Germany’s FIA World Rally Championship round is always susceptible to changing weather conditions and the teams will be under pressure to select the right tyre compound for each loop of stages through the slippery vineyard tracks based on detailed meteorological data and reports fed through from weather crews located within the special stages.
All World Rally Cars competing in Germany this year will be using Michelin’s new stronger Pilot Sport tyres available in hard compound (H1) and soft compound (S1). Teams will have an allocation of 32 hard and 22 soft tyres and can use a maximum of 40 during the rally. They will have made their selection prior to the cars leaving the service park in Trier this morning and as Citroen Racing head Yves Matton explains, it can be a stressful period.
“You can never be sure you have the correct information because it can always be changing and you have to anticipate what will be happening in the stages after but we are in a good situation,” says Matton, who points to his team’s partnership with Meteo France.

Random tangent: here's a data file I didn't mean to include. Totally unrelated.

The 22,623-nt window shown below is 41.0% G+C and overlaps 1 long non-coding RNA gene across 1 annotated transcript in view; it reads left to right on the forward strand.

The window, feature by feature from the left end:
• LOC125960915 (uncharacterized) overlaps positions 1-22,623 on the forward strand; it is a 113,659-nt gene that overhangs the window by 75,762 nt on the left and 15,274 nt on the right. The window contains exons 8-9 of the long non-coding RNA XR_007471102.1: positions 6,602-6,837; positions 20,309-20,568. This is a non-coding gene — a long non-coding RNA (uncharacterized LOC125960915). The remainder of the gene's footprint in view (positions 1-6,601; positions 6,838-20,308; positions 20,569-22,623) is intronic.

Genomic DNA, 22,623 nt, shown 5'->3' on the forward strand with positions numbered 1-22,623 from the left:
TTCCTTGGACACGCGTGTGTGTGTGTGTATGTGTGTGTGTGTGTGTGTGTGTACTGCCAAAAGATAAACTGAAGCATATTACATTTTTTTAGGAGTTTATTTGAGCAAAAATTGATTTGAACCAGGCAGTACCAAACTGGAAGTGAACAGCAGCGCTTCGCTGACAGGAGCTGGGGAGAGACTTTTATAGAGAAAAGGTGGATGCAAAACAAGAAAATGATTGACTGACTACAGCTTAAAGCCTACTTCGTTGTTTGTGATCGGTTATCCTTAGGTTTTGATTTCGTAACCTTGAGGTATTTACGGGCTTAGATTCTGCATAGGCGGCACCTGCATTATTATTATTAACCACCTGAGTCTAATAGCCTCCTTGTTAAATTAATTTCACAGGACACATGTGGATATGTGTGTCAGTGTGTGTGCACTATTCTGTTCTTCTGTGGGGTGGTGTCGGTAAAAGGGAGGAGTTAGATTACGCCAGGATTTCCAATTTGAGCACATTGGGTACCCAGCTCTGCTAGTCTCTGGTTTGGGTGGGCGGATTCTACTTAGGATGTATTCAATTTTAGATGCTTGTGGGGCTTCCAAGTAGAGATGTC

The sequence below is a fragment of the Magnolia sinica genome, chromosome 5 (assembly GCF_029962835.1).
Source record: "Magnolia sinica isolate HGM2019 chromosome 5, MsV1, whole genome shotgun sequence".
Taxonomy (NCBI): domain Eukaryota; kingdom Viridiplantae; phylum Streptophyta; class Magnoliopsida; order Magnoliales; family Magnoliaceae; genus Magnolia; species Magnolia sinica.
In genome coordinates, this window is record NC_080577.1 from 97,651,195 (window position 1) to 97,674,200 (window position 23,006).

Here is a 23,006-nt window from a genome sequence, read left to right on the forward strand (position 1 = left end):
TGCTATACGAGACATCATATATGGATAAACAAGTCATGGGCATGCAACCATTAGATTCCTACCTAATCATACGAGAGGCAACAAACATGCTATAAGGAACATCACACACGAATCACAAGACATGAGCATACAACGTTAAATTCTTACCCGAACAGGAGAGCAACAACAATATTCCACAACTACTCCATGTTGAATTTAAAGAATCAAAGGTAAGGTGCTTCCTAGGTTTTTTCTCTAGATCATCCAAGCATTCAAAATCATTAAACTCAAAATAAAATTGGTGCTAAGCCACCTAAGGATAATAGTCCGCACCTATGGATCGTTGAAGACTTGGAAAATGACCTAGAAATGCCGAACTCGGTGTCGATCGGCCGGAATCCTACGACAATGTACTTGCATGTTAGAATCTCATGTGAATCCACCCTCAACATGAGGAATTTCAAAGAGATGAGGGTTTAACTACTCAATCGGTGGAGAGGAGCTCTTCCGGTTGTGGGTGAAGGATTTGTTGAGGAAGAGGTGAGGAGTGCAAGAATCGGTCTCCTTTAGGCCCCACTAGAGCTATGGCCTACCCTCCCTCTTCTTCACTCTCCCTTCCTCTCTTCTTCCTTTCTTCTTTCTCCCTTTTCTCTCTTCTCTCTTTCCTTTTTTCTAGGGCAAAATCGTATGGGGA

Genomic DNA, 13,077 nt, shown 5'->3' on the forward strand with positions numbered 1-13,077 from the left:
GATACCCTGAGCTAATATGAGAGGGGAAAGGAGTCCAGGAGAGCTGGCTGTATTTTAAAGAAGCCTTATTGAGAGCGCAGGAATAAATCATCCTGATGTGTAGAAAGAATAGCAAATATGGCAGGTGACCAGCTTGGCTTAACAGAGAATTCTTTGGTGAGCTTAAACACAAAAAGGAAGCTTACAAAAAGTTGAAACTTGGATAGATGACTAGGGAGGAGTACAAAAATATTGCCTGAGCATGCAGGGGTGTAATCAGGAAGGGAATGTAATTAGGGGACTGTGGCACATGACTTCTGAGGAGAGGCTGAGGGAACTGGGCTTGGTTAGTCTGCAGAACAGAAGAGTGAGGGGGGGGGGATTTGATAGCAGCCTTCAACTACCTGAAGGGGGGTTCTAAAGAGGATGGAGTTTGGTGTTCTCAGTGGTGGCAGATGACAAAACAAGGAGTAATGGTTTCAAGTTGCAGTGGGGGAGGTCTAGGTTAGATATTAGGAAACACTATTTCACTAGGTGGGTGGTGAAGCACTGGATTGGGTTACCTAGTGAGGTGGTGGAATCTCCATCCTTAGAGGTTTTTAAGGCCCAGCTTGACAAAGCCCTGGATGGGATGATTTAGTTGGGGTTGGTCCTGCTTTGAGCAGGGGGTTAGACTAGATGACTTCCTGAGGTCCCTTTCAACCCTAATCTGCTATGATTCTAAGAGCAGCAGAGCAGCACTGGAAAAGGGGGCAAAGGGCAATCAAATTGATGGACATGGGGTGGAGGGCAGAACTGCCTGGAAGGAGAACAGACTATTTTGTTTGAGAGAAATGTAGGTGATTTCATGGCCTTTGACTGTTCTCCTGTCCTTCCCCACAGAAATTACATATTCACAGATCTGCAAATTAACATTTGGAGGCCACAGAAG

“They are putting at our disposal a guy who has been doing the job for a long time and knows very well the job,” Matton explains. “For sure the weather forecast is his job but he needs to know how we are working, how is the rally working, the regulation about changing tyres and things like that. But there is also a lot of work and a lot of anticipation. For sure the base is the provision of information from Meteo France but we have a lot of information coming from the stages and there are people co-ordinating this. Like always in Citroen it’s not a decision from one person but a decision coming from everybody putting their opinion.”
The factory Ford team also employs the services of a meteorologist and boss Malcolm Wilson is confident they will be able to make the right call on tyre compound choices having been outfoxed on the opening day of this event last season.
“It’s a different company we are using this year and hopefully we can be a little bit better prepared than last year,” Wilson admits. “Certainly the forecast at the minute is looking as though it will be typical Germany, tricky, so it’s going to be crucial we get the decisions right and that’s what we’re paying the services for. We also have a lot of people out there on the stages monitoring what’s happening.”